20th – 23rd APRIL, Tilburg, Netherlands
Text & Photos: Kris T. Therrian / 17 seconds photography
DAY THREE – Saturday
The experimental collaboration between Earth’s Dylan Carlson and The Bug warranted a smooth start of the day, very slow and droning. The duo was steeped in darkness with occasional red lights on the Main Stage and it was not too long before I was onto something faster. The peeps obviously knew where it’s at cos it was impossible to go beyond the gates of Green Room where Cobalt were ripping it up big time. I couldn’t really make out much of the music but I did hear a lot of ‘fuck-the-law’ shouting coming from the stage and turned on my heel.
Oranssi Pazuzu can take pride in their superbly psyched shows that leave our collective consciousness branded for all eternity. Still, I was thrilled to see them back for the third time and with an upgrade to the Main Stage, at an immense satisfaction of all those who couldn’t see them last year. With the superb new album at hand, they wrought havoc to the venue like we knew they would.
Short stop for one of four artist-in-residence performances of GNOD ended up being a collaboration with KURO titled ‘Outside of the Dream Syndicate’. Sadly it was impossible to get into this minimalistic jam after Oranssi Pazuzu so I headed over to Patronaat for Youth Code. They were one of the acts I checked beforehand and was genuinely stoked to see them live. The onslaught of their harsh and intense eletronica reminded me of Skinny Puppy and, inevitably, times when ‘VIVIsectVI’ and ‘Last Rights’ were a soundtrack of my jeunesse. Nevertheless, Youth Code are a force to be reckoned with and by the end of the second track I was already dancing. It was impossible to peel away from the trance and I stayed almost until the end when I rushed off to see Warning. I understood it was a unique opportunity to behold this band coming together once again to play their much acclaimed doom staple ‘Watching from a Distance’ in its entirety. I’m almost angry with myself for not being in a right frame of mind to appreciate it after coming all pumped up from Youth Code’s set.
Anyhow, the old school death metal of Memoriam spearheaded by Bolt Thrower’s Karl Willetts was just what the doctor ordered. Their debut ‘For the Fallen’ was released only months ago so this was a wonderful opportunity to unleash all of its fury upon the famished Roadburners. Believe me when I say that a celebration of life through death metal has never been so joyful. I already hope for them to be invited back again.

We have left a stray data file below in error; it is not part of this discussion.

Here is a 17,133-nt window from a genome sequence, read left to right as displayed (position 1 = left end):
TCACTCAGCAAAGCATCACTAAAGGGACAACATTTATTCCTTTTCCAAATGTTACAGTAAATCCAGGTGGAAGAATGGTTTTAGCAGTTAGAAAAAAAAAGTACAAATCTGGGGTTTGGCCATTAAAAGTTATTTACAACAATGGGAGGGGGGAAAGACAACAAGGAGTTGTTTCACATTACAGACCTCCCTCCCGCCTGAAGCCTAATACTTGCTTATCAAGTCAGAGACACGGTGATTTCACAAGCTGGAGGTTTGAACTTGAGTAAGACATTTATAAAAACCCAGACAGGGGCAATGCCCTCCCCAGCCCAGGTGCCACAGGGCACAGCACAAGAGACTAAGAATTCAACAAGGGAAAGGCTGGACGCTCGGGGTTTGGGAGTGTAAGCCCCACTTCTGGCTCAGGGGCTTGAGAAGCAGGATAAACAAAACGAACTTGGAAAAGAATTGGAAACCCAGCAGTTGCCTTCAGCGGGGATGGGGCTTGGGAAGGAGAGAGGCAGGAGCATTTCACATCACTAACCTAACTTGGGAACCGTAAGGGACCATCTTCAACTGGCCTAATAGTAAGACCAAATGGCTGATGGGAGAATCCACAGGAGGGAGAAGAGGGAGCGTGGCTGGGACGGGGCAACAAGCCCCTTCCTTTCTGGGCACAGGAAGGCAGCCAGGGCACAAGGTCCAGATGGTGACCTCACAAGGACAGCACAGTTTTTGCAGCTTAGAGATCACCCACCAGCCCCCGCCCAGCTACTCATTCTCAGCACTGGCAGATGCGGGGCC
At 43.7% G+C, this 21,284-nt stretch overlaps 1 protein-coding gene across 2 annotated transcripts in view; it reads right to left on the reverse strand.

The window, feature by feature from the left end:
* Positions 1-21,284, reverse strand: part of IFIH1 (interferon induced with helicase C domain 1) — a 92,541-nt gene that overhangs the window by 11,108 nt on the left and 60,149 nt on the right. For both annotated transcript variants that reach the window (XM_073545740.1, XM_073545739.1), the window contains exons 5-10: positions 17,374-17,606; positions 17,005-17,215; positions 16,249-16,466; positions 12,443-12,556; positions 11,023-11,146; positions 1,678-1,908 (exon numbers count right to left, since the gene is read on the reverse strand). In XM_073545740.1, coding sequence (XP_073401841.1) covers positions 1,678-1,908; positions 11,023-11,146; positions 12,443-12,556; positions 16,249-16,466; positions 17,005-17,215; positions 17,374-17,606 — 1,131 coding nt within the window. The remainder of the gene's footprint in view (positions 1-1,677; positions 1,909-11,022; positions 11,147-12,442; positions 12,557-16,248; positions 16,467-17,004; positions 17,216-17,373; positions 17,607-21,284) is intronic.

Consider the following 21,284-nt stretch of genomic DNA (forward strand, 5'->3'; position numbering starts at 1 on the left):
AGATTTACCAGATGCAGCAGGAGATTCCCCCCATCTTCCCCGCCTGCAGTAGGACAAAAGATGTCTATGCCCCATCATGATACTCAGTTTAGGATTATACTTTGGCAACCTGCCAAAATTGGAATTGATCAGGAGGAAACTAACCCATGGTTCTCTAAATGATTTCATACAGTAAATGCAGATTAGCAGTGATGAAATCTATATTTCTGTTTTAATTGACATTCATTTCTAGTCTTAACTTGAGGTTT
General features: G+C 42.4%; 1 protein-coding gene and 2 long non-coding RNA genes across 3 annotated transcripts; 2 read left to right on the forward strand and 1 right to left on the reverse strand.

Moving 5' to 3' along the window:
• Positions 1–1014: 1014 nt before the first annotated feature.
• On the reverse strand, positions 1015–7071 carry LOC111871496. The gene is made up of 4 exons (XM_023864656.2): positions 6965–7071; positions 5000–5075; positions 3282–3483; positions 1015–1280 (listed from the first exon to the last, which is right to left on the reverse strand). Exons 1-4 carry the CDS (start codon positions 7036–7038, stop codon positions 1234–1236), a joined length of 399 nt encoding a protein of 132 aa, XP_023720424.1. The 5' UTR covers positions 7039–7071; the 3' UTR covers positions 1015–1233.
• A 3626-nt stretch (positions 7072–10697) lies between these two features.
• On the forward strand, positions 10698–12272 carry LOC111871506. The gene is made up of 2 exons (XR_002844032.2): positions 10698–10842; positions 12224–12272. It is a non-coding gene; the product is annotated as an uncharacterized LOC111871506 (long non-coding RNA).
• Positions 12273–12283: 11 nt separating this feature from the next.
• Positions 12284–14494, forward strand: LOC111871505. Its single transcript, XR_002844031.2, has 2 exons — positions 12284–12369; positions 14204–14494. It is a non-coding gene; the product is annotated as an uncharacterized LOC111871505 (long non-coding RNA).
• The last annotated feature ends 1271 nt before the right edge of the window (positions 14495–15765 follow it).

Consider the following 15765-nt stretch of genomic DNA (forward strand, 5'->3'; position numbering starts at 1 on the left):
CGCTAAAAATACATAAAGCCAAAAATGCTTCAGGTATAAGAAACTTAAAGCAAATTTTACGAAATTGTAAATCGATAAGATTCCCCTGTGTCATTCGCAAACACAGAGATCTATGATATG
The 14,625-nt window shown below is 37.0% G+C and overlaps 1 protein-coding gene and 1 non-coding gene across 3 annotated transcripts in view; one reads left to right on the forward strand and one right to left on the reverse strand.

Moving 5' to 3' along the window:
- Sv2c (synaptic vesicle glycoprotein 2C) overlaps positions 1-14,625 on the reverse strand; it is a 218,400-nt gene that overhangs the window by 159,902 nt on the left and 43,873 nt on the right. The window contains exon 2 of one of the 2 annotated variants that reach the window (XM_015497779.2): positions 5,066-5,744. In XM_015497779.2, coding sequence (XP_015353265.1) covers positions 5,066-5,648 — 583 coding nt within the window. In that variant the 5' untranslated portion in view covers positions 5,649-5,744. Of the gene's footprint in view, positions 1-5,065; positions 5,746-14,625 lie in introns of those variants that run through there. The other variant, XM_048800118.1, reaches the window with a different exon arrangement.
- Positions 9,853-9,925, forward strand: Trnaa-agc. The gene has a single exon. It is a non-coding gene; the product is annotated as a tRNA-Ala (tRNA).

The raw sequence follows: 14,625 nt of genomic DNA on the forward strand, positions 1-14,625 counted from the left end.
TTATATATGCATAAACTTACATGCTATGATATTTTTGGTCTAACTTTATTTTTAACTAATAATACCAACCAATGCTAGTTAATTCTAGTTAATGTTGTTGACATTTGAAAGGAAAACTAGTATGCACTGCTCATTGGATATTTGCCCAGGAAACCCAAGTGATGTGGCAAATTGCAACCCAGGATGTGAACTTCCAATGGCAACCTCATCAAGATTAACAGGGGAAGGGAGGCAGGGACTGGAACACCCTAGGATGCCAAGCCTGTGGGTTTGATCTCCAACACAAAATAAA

Moving along to the pioneers of all things maritime, Ahab finally gave in and played their masterpiece of a debut ‘The Call of the Wretched Sea’ in its entirety. Judging from the slowmo head moshing waves in the audience, it was a total success. Just like the next band in line, the primeval harbingers of doom, My Dying Bride, with an eagerly awaited one-off set of classics. Accompanied by Aaron’s dramatic presence, the band led us through the gems of ‘Turn Loose the Swans’ and ‘The Angel and The Dark River ‘ finishing with my all time favourite ‘The Cry of Mankind’. It was fascinating to see time and again how powerful and tight they sound even after all these years, like time hasn’t touched them at all. This one’s a definite contender for Roadburn’s Hall of Fame.
As if we weren’t spoiled enough with all the special sets, performances and reunions, the elusive Mysticum possessed the Main Stage, taking the standards of production, light show and visuals to a whole new level. To say that it was a mindblowing experience would be a vast understatement. They purged our ears with their industrial black metal offensive and took us all the way to Planet Satan and back. Some are still recovering.